The then Ecuadorian President, Rafael Correa, established an international trust fund in 2007 as part of his Yasuni-ITT initiative. The goal was to increase half the value of the oil reserves – some 3.6 billion dollars – of the Yasuní park in Ecuador by 2023. If the initiative reaches its objective thanks to international donations, the 796 million barrels of oil would remain underground. The plan ultimately failed, increasing less than half of 1% of its goal six years after the initiative began.

Ecuador’s foreign debts continued to lurk, and Correa ended the initiative in 2013, allowing oil companies to drill.

Cepek doubts Correa ever expected the international community to save Yasuní. He thinks the initiative has served as a lesson to developed hypocritical nations. “He put it to the ball on their knees, saying, ‘(If) you don’t want us to do this kind of extractivism… put your money where your mouth is,’ Cepek said, adding that a lot of Others sincerely believed the plan would work and were devastated by its failure.

Stuck between a road and a pipeline

Indigenous communities in the Ecuadorian Amazon often find themselves in a difficult position. They can make a deal with companies to sell their land for oil, or risk losing everything anyway.

For 20 years, Cepek has conducted research in a community of Cofán in Dureno. For many indigenous communities, working with oil companies equates to money for necessities like health care. “Poverty is so extreme,” Cepek said, “it’s hard to say ‘no’ when you have no other means of making money.”

Ecotourism in Ecuador: Sani Lodge

The community of Sani Isla consists of around 600 Kichwa from the Ecuadorian provinces of Napo and Pastaza. The Sani community built Sani Lodge for guests in 1999 when, according to Javier Hualinga – a Sani Lodge guide at the time – the community was resisting two threatening proposals. One was to build a road through their community. The other was to allow Occidental Petroleum Corp. to run a pipeline instead. In the end, Occidental won, Hualinga told Project Borgen, and the Sani community felt powerless because Ecuadorian law declared that these energy resources belonged to the government.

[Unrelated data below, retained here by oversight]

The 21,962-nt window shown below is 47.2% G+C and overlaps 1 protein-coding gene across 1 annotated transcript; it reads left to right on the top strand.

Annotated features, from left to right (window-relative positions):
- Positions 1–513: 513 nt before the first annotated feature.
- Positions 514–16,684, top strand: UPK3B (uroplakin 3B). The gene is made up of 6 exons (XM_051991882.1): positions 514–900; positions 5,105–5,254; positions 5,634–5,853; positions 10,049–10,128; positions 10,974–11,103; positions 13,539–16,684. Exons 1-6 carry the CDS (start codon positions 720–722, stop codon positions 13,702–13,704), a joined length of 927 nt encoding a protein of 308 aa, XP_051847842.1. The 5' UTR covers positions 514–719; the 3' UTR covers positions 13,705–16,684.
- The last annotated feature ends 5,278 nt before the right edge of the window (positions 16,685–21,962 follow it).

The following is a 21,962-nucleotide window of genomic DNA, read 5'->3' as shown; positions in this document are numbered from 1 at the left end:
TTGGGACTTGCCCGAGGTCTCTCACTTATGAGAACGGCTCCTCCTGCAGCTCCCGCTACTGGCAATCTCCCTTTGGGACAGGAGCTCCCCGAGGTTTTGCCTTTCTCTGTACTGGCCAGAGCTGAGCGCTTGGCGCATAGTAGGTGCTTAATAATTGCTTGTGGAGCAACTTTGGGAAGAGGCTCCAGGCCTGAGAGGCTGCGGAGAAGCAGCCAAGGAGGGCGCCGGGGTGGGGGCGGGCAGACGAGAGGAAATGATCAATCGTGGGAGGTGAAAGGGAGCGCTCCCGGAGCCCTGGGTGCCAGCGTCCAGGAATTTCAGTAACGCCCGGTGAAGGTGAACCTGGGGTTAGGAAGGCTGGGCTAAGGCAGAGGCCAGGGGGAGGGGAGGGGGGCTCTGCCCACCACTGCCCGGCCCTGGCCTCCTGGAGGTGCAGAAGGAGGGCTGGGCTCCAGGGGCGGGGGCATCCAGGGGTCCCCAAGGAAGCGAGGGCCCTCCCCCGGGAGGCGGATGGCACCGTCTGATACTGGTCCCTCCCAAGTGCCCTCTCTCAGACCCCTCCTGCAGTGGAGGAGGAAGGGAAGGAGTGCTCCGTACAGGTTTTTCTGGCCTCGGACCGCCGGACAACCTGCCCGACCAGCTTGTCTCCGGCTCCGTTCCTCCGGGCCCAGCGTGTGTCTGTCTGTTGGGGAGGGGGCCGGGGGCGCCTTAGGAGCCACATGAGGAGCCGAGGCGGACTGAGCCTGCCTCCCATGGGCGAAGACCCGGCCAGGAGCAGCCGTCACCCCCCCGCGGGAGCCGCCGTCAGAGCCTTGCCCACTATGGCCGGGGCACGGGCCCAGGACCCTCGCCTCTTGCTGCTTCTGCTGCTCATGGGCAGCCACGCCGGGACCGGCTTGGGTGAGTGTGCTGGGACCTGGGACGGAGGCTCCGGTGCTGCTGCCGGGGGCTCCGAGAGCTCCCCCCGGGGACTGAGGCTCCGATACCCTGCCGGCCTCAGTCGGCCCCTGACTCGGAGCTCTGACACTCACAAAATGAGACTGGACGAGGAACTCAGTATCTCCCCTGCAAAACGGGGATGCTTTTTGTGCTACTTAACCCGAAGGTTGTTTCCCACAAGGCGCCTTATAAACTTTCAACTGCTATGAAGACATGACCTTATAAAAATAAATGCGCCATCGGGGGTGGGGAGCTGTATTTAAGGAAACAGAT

The Sani community built Sani Lodge to create jobs and consolidate greater power against encroachment by oil companies. One of the main goals of Sani Lodge today, Hualinga said, is to conserve the land. Sani Lodge “is a perfect excuse to fight the oil companies,” he said, “and has become our armor or our shield.” At the Sani Lodge, guests can take personalized tours through the Amazon, led by community guides. Guests also have the opportunity to visit Kichwa houses, eat traditional meals, and learn about Kichwa customs.

Sani Lodge is the only indigenous owned and operated ecolodge in Ecuador, according to its website. All profits from the lodge remain with the community, says Hualinga. The money is used for expenses such as health care, education and the preservation of Kichwa culture. Sani Lodge is also a partner in the Sani Warmi project, which supports indigenous women in small businesses.

The instability of “sustainable tourism”

While Sani Lodge has provided the Sani community with a degree of self-reliance, it has not made life easy for its Kichwa residents. Even before the COVID-19 pandemic, Sani Lodge was struggling financially. With increasing pressure from the oil companies, the community disagrees as to whether they should maintain their ecolodge or allow oil.

The global pandemic has added to the lodge’s financial challenges, Hualinga said. Sani Lodge closed for months. While Sani can normally accommodate 20 people, it is currently only half-capacity.

Last year’s oil spill, which hit the Napo River, also made it difficult for the community to operate its lodge – to the point where Hualinga says reopening feels like starting over ‘from scratch’ .

Light at the end of the pipeline

At the Sani Lodge, guests can observe hundreds of species of birds, as well as spider monkeys, giant otters, and occasionally jaguars. On his guided hikes, Hualinga says he allows visitors to form their own opinions on what they see. Yet he hopes their immersion will have an impact on their understanding of the Amazon and the indigenous communities that inhabit it.

The lodge has the potential to “show (the guests) how important (it) is to protect the Amazon,” he said, “which is not only home to the diversity of flora and fauna, but also the diversity of … culture and their ability to live with it.

– Annie Prafcke
Photo: Pexels